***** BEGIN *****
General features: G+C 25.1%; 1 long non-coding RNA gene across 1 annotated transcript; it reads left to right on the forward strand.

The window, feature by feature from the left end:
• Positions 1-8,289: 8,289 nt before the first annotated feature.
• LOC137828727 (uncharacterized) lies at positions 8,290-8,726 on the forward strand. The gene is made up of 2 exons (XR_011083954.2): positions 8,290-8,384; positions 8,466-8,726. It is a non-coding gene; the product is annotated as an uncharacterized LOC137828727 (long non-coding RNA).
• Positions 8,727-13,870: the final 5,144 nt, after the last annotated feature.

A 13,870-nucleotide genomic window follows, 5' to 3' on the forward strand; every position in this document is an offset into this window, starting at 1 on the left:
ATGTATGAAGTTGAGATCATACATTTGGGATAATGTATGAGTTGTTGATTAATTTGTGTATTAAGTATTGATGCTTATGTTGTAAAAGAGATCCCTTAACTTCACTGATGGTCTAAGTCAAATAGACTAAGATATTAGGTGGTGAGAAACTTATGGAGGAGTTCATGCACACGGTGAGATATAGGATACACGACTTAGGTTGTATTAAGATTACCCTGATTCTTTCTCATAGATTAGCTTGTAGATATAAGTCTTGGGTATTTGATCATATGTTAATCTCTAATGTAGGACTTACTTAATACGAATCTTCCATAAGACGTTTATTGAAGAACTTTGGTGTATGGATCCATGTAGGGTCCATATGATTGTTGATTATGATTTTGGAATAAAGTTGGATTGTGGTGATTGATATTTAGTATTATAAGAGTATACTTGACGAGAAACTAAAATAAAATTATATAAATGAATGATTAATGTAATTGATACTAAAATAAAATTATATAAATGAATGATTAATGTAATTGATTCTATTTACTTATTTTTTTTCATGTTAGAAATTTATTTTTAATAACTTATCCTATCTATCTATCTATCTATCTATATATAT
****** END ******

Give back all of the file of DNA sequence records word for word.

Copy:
General features: G+C 25.1%; 1 long non-coding RNA gene across 1 annotated transcript; it reads left to right on the forward strand.

The window, feature by feature from the left end:
• Positions 1-8,289: 8,289 nt before the first annotated feature.
• LOC137828727 (uncharacterized) lies at positions 8,290-8,726 on the forward strand. The gene is made up of 2 exons (XR_011083954.2): positions 8,290-8,384; positions 8,466-8,726. It is a non-coding gene; the product is annotated as an uncharacterized LOC137828727 (long non-coding RNA).
• Positions 8,727-13,870: the final 5,144 nt, after the last annotated feature.

A 13,870-nucleotide genomic window follows, 5' to 3' on the forward strand; every position in this document is an offset into this window, starting at 1 on the left:
ATGTATGAAGTTGAGATCATACATTTGGGATAATGTATGAGTTGTTGATTAATTTGTGTATTAAGTATTGATGCTTATGTTGTAAAAGAGATCCCTTAACTTCACTGATGGTCTAAGTCAAATAGACTAAGATATTAGGTGGTGAGAAACTTATGGAGGAGTTCATGCACACGGTGAGATATAGGATACACGACTTAGGTTGTATTAAGATTACCCTGATTCTTTCTCATAGATTAGCTTGTAGATATAAGTCTTGGGTATTTGATCATATGTTAATCTCTAATGTAGGACTTACTTAATACGAATCTTCCATAAGACGTTTATTGAAGAACTTTGGTGTATGGATCCATGTAGGGTCCATATGATTGTTGATTATGATTTTGGAATAAAGTTGGATTGTGGTGATTGATATTTAGTATTATAAGAGTATACTTGACGAGAAACTAAAATAAAATTATATAAATGAATGATTAATGTAATTGATACTAAAATAAAATTATATAAATGAATGATTAATGTAATTGATTCTATTTACTTATTTTTTTTCATGTTAGAAATTTATTTTTAATAACTTATCCTATCTATCTATCTATCTATCTATATATAT